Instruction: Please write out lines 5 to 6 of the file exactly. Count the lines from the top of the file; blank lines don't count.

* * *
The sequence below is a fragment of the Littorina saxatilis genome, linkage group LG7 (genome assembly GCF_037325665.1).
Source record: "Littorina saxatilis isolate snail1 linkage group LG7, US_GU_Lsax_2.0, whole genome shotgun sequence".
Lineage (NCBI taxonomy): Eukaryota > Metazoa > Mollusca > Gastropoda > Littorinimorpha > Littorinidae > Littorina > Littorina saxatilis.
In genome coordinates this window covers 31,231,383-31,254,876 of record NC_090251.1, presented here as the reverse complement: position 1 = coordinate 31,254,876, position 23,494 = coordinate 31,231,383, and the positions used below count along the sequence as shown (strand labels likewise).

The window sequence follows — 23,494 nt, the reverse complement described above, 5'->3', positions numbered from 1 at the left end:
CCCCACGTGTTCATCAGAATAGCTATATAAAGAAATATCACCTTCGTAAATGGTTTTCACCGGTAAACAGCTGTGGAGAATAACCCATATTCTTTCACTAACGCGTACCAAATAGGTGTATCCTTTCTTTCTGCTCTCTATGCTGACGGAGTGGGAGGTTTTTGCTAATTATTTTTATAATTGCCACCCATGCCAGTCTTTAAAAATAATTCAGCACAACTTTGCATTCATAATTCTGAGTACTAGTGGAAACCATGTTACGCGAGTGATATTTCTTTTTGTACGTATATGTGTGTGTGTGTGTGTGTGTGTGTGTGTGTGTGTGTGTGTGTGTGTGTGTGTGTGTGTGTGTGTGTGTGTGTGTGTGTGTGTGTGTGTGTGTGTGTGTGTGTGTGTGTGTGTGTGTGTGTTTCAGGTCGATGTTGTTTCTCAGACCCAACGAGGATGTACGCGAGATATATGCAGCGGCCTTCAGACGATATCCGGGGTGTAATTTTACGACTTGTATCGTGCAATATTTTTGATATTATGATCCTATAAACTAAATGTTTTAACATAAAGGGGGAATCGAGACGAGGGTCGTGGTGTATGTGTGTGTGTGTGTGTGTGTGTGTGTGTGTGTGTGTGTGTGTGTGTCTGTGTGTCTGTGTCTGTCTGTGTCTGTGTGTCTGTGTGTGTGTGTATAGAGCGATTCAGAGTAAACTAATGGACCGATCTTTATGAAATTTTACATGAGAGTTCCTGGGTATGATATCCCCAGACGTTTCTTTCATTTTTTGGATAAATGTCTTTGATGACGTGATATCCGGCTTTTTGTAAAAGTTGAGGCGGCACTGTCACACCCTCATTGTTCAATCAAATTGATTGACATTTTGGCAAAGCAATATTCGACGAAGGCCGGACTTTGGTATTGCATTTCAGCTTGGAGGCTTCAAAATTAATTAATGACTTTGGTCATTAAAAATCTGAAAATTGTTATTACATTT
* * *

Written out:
The window sequence follows — 23,494 nt, the reverse complement described above, 5'->3', positions numbered from 1 at the left end:
CCCCACGTGTTCATCAGAATAGCTATATAAAGAAATATCACCTTCGTAAATGGTTTTCACCGGTAAACAGCTGTGGAGAATAACCCATATTCTTTCACTAACGCGTACCAAATAGGTGTATCCTTTCTTTCTGCTCTCTATGCTGACGGAGTGGGAGGTTTTTGCTAATTATTTTTATAATTGCCACCCATGCCAGTCTTTAAAAATAATTCAGCACAACTTTGCATTCATAATTCTGAGTACTAGTGGAAACCATGTTACGCGAGTGATATTTCTTTTTGTACGTATATGTGTGTGTGTGTGTGTGTGTGTGTGTGTGTGTGTGTGTGTGTGTGTGTGTGTGTGTGTGTGTGTGTGTGTGTGTGTGTGTGTGTGTGTGTGTGTGTGTGTGTGTGTGTGTGTGTGTGTGTTTCAGGTCGATGTTGTTTCTCAGACCCAACGAGGATGTACGCGAGATATATGCAGCGGCCTTCAGACGATATCCGGGGTGTAATTTTACGACTTGTATCGTGCAATATTTTTGATATTATGATCCTATAAACTAAATGTTTTAACATAAAGGGGGAATCGAGACGAGGGTCGTGGTGTATGTGTGTGTGTGTGTGTGTGTGTGTGTGTGTGTGTGTGTGTGTGTGTCTGTGTGTCTGTGTCTGTCTGTGTCTGTGTGTCTGTGTGTGTGTGTATAGAGCGATTCAGAGTAAACTAATGGACCGATCTTTATGAAATTTTACATGAGAGTTCCTGGGTATGATATCCCCAGACGTTTCTTTCATTTTTTGGATAAATGTCTTTGATGACGTGATATCCGGCTTTTTGTAAAAGTTGAGGCGGCACTGTCACACCCTCATTGTTCAATCAAATTGATTGACATTTTGGCAAAGCAATATTCGACGAAGGCCGGACTTTGGTATTGCATTTCAGCTTGGAGGCTTCAAAATTAATTAATGACTTTGGTCATTAAAAATCTGAAAATTGTTATTACATTT